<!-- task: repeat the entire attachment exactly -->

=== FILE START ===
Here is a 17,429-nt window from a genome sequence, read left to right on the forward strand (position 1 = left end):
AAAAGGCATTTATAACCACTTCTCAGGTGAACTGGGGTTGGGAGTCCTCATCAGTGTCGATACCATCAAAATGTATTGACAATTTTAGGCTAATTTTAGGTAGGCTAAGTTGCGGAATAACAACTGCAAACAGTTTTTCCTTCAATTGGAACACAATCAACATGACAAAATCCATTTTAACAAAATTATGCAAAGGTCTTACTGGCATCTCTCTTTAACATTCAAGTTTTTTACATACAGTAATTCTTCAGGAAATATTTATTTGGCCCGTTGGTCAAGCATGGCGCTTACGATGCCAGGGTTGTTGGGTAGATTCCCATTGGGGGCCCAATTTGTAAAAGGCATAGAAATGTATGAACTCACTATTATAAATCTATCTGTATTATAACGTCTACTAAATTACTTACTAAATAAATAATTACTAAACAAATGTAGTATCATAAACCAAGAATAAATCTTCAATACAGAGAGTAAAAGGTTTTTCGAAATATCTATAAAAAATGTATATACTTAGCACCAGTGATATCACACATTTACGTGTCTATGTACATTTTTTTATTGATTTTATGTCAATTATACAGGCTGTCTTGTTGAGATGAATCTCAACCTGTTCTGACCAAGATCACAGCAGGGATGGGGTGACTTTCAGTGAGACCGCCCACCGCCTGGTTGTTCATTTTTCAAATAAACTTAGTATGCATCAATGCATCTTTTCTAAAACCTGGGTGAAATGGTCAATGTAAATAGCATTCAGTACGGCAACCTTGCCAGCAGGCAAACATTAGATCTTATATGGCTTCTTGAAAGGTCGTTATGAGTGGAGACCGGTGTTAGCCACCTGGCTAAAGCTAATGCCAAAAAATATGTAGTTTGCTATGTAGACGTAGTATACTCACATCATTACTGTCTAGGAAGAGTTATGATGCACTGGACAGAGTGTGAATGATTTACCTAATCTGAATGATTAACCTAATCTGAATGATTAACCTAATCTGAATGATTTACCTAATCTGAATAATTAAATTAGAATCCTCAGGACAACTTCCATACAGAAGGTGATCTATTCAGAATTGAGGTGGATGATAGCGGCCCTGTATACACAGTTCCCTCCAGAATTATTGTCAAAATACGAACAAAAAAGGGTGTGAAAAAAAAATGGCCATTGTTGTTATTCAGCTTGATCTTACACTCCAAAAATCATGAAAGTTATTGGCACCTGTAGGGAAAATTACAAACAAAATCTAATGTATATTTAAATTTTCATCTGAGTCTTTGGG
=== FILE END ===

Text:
Here is a 17,429-nt window from a genome sequence, read left to right on the forward strand (position 1 = left end):
AAAAGGCATTTATAACCACTTCTCAGGTGAACTGGGGTTGGGAGTCCTCATCAGTGTCGATACCATCAAAATGTATTGACAATTTTAGGCTAATTTTAGGTAGGCTAAGTTGCGGAATAACAACTGCAAACAGTTTTTCCTTCAATTGGAACACAATCAACATGACAAAATCCATTTTAACAAAATTATGCAAAGGTCTTACTGGCATCTCTCTTTAACATTCAAGTTTTTTACATACAGTAATTCTTCAGGAAATATTTATTTGGCCCGTTGGTCAAGCATGGCGCTTACGATGCCAGGGTTGTTGGGTAGATTCCCATTGGGGGCCCAATTTGTAAAAGGCATAGAAATGTATGAACTCACTATTATAAATCTATCTGTATTATAACGTCTACTAAATTACTTACTAAATAAATAATTACTAAACAAATGTAGTATCATAAACCAAGAATAAATCTTCAATACAGAGAGTAAAAGGTTTTTCGAAATATCTATAAAAAATGTATATACTTAGCACCAGTGATATCACACATTTACGTGTCTATGTACATTTTTTTATTGATTTTATGTCAATTATACAGGCTGTCTTGTTGAGATGAATCTCAACCTGTTCTGACCAAGATCACAGCAGGGATGGGGTGACTTTCAGTGAGACCGCCCACCGCCTGGTTGTTCATTTTTCAAATAAACTTAGTATGCATCAATGCATCTTTTCTAAAACCTGGGTGAAATGGTCAATGTAAATAGCATTCAGTACGGCAACCTTGCCAGCAGGCAAACATTAGATCTTATATGGCTTCTTGAAAGGTCGTTATGAGTGGAGACCGGTGTTAGCCACCTGGCTAAAGCTAATGCCAAAAAATATGTAGTTTGCTATGTAGACGTAGTATACTCACATCATTACTGTCTAGGAAGAGTTATGATGCACTGGACAGAGTGTGAATGATTTACCTAATCTGAATGATTAACCTAATCTGAATGATTAACCTAATCTGAATGATTTACCTAATCTGAATAATTAAATTAGAATCCTCAGGACAACTTCCATACAGAAGGTGATCTATTCAGAATTGAGGTGGATGATAGCGGCCCTGTATACACAGTTCCCTCCAGAATTATTGTCAAAATACGAACAAAAAAGGGTGTGAAAAAAAAATGGCCATTGTTGTTATTCAGCTTGATCTTACACTCCAAAAATCATGAAAGTTATTGGCACCTGTAGGGAAAATTACAAACAAAATCTAATGTATATTTAAATTTTCATCTGAGTCTTTGGG